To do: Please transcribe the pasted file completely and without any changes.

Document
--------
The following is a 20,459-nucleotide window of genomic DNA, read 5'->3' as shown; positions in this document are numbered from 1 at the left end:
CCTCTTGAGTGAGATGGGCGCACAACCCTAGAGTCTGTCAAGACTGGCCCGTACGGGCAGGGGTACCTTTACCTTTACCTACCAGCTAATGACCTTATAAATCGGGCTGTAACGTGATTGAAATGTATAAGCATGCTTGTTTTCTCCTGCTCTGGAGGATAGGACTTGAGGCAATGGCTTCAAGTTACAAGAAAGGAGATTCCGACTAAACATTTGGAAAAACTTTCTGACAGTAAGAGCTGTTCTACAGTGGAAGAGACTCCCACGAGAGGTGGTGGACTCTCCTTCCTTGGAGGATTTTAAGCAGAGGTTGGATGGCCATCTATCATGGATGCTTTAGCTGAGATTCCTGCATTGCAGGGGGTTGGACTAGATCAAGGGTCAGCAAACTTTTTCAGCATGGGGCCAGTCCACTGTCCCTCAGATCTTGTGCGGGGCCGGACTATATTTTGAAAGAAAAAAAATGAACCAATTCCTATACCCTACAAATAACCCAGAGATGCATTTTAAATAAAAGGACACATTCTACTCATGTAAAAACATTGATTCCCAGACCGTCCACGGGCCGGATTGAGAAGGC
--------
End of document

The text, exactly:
The following is a 20,459-nucleotide window of genomic DNA, read 5'->3' as shown; positions in this document are numbered from 1 at the left end:
CCTCTTGAGTGAGATGGGCGCACAACCCTAGAGTCTGTCAAGACTGGCCCGTACGGGCAGGGGTACCTTTACCTTTACCTACCAGCTAATGACCTTATAAATCGGGCTGTAACGTGATTGAAATGTATAAGCATGCTTGTTTTCTCCTGCTCTGGAGGATAGGACTTGAGGCAATGGCTTCAAGTTACAAGAAAGGAGATTCCGACTAAACATTTGGAAAAACTTTCTGACAGTAAGAGCTGTTCTACAGTGGAAGAGACTCCCACGAGAGGTGGTGGACTCTCCTTCCTTGGAGGATTTTAAGCAGAGGTTGGATGGCCATCTATCATGGATGCTTTAGCTGAGATTCCTGCATTGCAGGGGGTTGGACTAGATCAAGGGTCAGCAAACTTTTTCAGCATGGGGCCAGTCCACTGTCCCTCAGATCTTGTGCGGGGCCGGACTATATTTTGAAAGAAAAAAAATGAACCAATTCCTATACCCTACAAATAACCCAGAGATGCATTTTAAATAAAAGGACACATTCTACTCATGTAAAAACATTGATTCCCAGACCGTCCACGGGCCGGATTGAGAAGGC